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8 June 2011
Playful note taking with Afghan children in Herat
House to house interviewing
Alumna Sarah Cunningham studied Engineering here at Cambridge from 2003 - 2007, below she tells her story from graduation to working for the United Nations.
Strange smells, foreign sounds, scorching desert temperatures and the general chaos that generalises Middle Eastern life have now become my world. A world that is full of endless challenges and saddening stories, but a world that has also given me the most happiness, satisfaction and pure drive that we all strive for in work and life. As an Engineering graduate from Cambridge University, I am often faced with the question, 'so how did you end up in development?' The path I have chosen, of course has not been a conventional one for an Engineer but I often try to explain to people that actually Engineering and Development work have remarkable similarities. Both are about problem solving. Both are about trying to improve the world in a small or in some cases, large way. Both Engineers and Development Workers are required to have a sharp mind, think outside the box, work long, hard hours and put passion into their products. They are not so different.
The day after I graduated in 2007, I found myself on a plane flying to Jordan, also known as the country that is between I-raq and a hard place. My career in aid and development started with an internship where I was thrown in at the deep end, trying to decipher all of the jargon and endless acronyms that come with any new field. Development projects by design have to be as cost effective as possible to ensure that the maximum amount can be spent on your beneficiaries and not on supporting a large administrative and management structure. Therefore, even as an intern I was tasked immediately with managing an emergency programme that delivered aid to internally displaced Iraqis in southern Iraq. It was all hands on deck.
My next adventure took me to the Kurdish region of Iraq. Here I was in charge of creating an NGO www.ace-iraq.org that serves Iraqis returning to Iraq from Europe, assisting them with finding employment by providing training and job placement opportunities. Managing a team of Iraqis was a great experience. Like any form of management it was important to understand the motivations behind my employees. In the case of my Iraqi colleagues, we became good friends. Although there were tough times, late nights, difficult decisions and feelings of hopelessness and failure, there came the good times with the success stories of our beneficiaries who finally managed to find work because of our interventions and could feed their families and send their children to school. These were the times which made it all worth it.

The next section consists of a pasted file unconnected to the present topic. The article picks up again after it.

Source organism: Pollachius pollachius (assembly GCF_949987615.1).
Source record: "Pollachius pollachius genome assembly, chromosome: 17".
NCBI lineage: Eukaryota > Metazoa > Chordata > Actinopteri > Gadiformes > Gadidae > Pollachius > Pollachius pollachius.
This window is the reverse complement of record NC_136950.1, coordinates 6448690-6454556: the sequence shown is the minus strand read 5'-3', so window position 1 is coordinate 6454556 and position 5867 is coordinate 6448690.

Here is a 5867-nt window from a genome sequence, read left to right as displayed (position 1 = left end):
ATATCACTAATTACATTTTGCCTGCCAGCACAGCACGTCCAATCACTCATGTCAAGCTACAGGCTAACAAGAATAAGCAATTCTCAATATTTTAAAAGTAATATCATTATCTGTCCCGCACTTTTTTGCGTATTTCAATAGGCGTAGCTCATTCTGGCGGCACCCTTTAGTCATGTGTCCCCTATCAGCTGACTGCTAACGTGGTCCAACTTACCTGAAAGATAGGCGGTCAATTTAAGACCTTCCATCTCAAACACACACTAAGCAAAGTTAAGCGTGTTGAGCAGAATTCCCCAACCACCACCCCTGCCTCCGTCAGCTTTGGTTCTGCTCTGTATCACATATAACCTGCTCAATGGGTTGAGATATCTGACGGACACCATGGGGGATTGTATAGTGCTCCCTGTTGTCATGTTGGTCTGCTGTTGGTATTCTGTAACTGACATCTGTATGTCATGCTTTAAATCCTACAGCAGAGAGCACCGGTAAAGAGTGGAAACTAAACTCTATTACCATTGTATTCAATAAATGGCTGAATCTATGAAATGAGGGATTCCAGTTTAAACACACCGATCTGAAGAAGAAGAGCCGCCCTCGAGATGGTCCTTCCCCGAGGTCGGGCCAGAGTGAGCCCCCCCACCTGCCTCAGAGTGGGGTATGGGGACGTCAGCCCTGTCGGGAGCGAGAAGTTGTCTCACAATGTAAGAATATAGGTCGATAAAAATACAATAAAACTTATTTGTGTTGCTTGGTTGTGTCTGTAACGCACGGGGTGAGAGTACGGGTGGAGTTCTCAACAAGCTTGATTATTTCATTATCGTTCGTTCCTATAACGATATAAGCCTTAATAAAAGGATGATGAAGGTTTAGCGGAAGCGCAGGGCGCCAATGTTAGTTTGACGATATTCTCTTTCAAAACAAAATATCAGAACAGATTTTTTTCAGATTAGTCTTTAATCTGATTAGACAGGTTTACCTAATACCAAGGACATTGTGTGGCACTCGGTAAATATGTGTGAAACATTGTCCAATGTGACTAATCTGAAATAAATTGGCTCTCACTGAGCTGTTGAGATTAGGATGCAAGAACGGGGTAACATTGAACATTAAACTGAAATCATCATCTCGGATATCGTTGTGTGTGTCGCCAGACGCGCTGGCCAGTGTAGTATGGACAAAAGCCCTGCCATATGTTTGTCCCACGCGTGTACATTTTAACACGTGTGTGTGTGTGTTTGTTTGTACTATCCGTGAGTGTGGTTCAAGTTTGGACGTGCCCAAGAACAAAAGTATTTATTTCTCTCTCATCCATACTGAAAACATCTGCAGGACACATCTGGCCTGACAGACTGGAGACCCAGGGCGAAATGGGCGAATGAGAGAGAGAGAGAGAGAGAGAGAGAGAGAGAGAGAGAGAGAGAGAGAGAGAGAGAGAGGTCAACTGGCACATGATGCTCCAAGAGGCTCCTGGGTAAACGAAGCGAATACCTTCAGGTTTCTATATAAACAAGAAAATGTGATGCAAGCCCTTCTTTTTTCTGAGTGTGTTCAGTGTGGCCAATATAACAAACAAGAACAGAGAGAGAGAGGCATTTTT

Having spent almost three years in the Arabic speaking world between Jordan and Iraq, but with many trips to the surrounding countries including Yemen, Oman, Syria, Lebanon, Palestine and Egypt I felt I needed a change, a new challenge. As young people, we have a lot of energy, new ideas and motivation. We also have this urge to keep learning and developing ourselves. My urge led me to one of the biggest challenges I have faced in my life. Afghanistan.
I started my time in Afghanistan doing research for a range of different entities through a small but dynamic company called Altai Consulting. Despite almost a decade of aid support, the situation is still desperate for millions of Afghans. There is continuing military action within a country that has complex tribal and social structures. Everyone, therefore trying to understand the situation better before intervening. That is where the research comes into play. My research ranged from studies of the business and investment climate for the World Bank to analysing the health sector and its ability to provide maternal care to expecting mothers for the United Nations. My research allowed me to travel extensively across Afghanistan, which in the current climate is quite a rarity. I have been lucky enough to travel North, West, East and South through careful choices and a low-profile approach. Since arriving I have learnt Dari, which is almost essential as no one outside of the cities speak a word of English. Speaking someone's language also allows you to connect in a way that is not possible through a translator, which has been essential for good research. Without a doubt, the analytical skills I learnt during my degree have proved invaluable to being an effective researcher.
I have recently started working for the United Nations, which in many ways has been a dream come true. But what I am happiest about is that the road getting here, although a bumpy one at times, has been a fascinating one that has allowed me to develop myself personally and professionally and I have really ended up doing something I love.
The biggest thing that Cambridge taught me and in particular a tough course like Engineering, is that anything is possible. We were trained to find solutions to problems, and that is something we can translate into any field of work. The key is to be brave, take risks and follow your dreams, whatever they may be.
Stories from my recent time in the Middle East and Afghanistan can be found on my blog http://www.sjcunningham.com/desertsarahs-blog.html.
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